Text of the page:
ON BALL. (Snooker) See ball on.

OPEN BREAK. (Pocket games) The requirement in certain games that a player must drive a minimum of four object balls out of the rack to the cushions in order for the shot to be legal.

OPENING BREAK SHOT. (General) The first shot of a game.

PEAS. (Pocket games) Small plastic or wooden balls numbered 1 through 15 or 16, use defined in specific games rules. (Called pills.)

PILLS. (Pocket games) See peas.

PLANT. (Snooker) A position of two or more red balls that allows a ball to be driven into a pocket with a combination shot.

POSITION. (General) The placement of the cue ball on each shot relative to the next planned shot. Also called shape.

POT. (Snooker) The pocketing of an object ball.

POWDER. (General) Talc or other fine, powdery substance used to facilitate free, easy movement of the cue shaft through the bridge.

POWER DRAW SHOT. (General) Extreme draw applied to the cue ball. (See force draw.)

PUSH SHOT. (General) A shot in which the cue tip maintains contact with the cue ball beyond the split second allowed for a normal and legally stroked shot.

PYRAMID. (Pocket games) Positioning of the object balls in a triangular grouping (with the front apex ball on the foot spot), used to begin many pocket billiard games.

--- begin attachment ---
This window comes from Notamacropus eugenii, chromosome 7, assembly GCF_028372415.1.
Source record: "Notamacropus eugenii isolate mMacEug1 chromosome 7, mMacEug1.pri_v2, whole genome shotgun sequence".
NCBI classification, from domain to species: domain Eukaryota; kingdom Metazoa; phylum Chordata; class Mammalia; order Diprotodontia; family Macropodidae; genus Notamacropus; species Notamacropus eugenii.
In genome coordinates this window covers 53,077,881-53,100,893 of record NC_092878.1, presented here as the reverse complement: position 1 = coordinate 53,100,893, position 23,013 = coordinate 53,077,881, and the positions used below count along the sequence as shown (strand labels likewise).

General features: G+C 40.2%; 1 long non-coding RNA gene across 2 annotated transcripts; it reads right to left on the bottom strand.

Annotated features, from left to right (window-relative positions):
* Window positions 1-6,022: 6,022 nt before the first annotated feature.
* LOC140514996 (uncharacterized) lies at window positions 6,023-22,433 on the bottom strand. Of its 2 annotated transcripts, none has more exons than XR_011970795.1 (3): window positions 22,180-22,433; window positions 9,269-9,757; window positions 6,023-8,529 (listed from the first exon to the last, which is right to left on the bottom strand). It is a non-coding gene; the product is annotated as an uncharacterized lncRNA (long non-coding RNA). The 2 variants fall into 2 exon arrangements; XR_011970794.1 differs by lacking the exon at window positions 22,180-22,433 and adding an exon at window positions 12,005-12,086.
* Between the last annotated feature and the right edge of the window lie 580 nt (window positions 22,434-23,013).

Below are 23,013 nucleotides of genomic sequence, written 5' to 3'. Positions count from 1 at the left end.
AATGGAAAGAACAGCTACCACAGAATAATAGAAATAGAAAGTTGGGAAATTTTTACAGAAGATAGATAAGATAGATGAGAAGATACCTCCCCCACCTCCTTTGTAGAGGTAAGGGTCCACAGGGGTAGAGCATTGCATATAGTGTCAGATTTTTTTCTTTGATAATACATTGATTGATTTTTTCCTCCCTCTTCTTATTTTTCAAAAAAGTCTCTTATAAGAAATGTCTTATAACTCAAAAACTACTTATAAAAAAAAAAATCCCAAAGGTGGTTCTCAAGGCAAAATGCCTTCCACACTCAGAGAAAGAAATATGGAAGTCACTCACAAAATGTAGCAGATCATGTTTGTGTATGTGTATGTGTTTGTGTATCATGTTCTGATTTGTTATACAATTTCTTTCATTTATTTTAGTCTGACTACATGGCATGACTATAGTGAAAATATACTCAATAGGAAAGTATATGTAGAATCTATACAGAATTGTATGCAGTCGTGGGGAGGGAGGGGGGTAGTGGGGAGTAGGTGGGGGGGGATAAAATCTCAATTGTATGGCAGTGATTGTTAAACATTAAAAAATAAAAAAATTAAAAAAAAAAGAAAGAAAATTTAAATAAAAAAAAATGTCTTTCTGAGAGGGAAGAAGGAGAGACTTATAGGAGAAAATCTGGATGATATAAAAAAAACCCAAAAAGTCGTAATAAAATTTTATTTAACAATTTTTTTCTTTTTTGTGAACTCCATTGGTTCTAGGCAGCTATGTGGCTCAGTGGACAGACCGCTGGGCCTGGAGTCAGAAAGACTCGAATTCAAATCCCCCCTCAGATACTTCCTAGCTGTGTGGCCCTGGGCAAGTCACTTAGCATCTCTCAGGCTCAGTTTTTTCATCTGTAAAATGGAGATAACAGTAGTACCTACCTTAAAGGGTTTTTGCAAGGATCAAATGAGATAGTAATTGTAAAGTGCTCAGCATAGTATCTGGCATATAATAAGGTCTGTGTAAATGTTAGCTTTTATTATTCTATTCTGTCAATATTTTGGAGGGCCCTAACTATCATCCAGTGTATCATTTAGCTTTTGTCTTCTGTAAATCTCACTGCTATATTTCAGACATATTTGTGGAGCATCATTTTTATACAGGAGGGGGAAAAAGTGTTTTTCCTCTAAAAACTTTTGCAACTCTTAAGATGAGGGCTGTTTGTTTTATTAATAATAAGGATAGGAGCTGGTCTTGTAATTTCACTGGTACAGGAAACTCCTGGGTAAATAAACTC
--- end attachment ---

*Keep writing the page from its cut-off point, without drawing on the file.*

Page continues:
PYRAMID SPOT. (Snooker) The same as the pink spot. The spot is marked midway between the center spot and the face of the top cushion.

RACE. (General) Pre-determined number of games necessary to win a match or set of games. For example, a match that is the best 11 out of 21 games is called a race to 11, and ends when one player has won 11 games.

RACK. The triangular equipment used for gathering the balls into the formation required by the game being played.

RAILS. (General) The top surface of the table, not covered by cloth, from which the cushions protrude toward the playing surface. The head and foot rails are the short rails on those ends of the table; the right and left rails are the long rails, dictated by standing at the head end of the table and facing the foot end.

RED BALL. (Carom games) The red-colored object ball. (Also the name of a particular 3-cushion billiard game.)

REST. (Snooker) The mechanical bridge.

REVERSE ENGLISH. (General) Sidespin applied to the cue ball, that favors the opposite direction of the natural cue ball path - i.e. inside english.

Glossary of Billiard Terms Page 4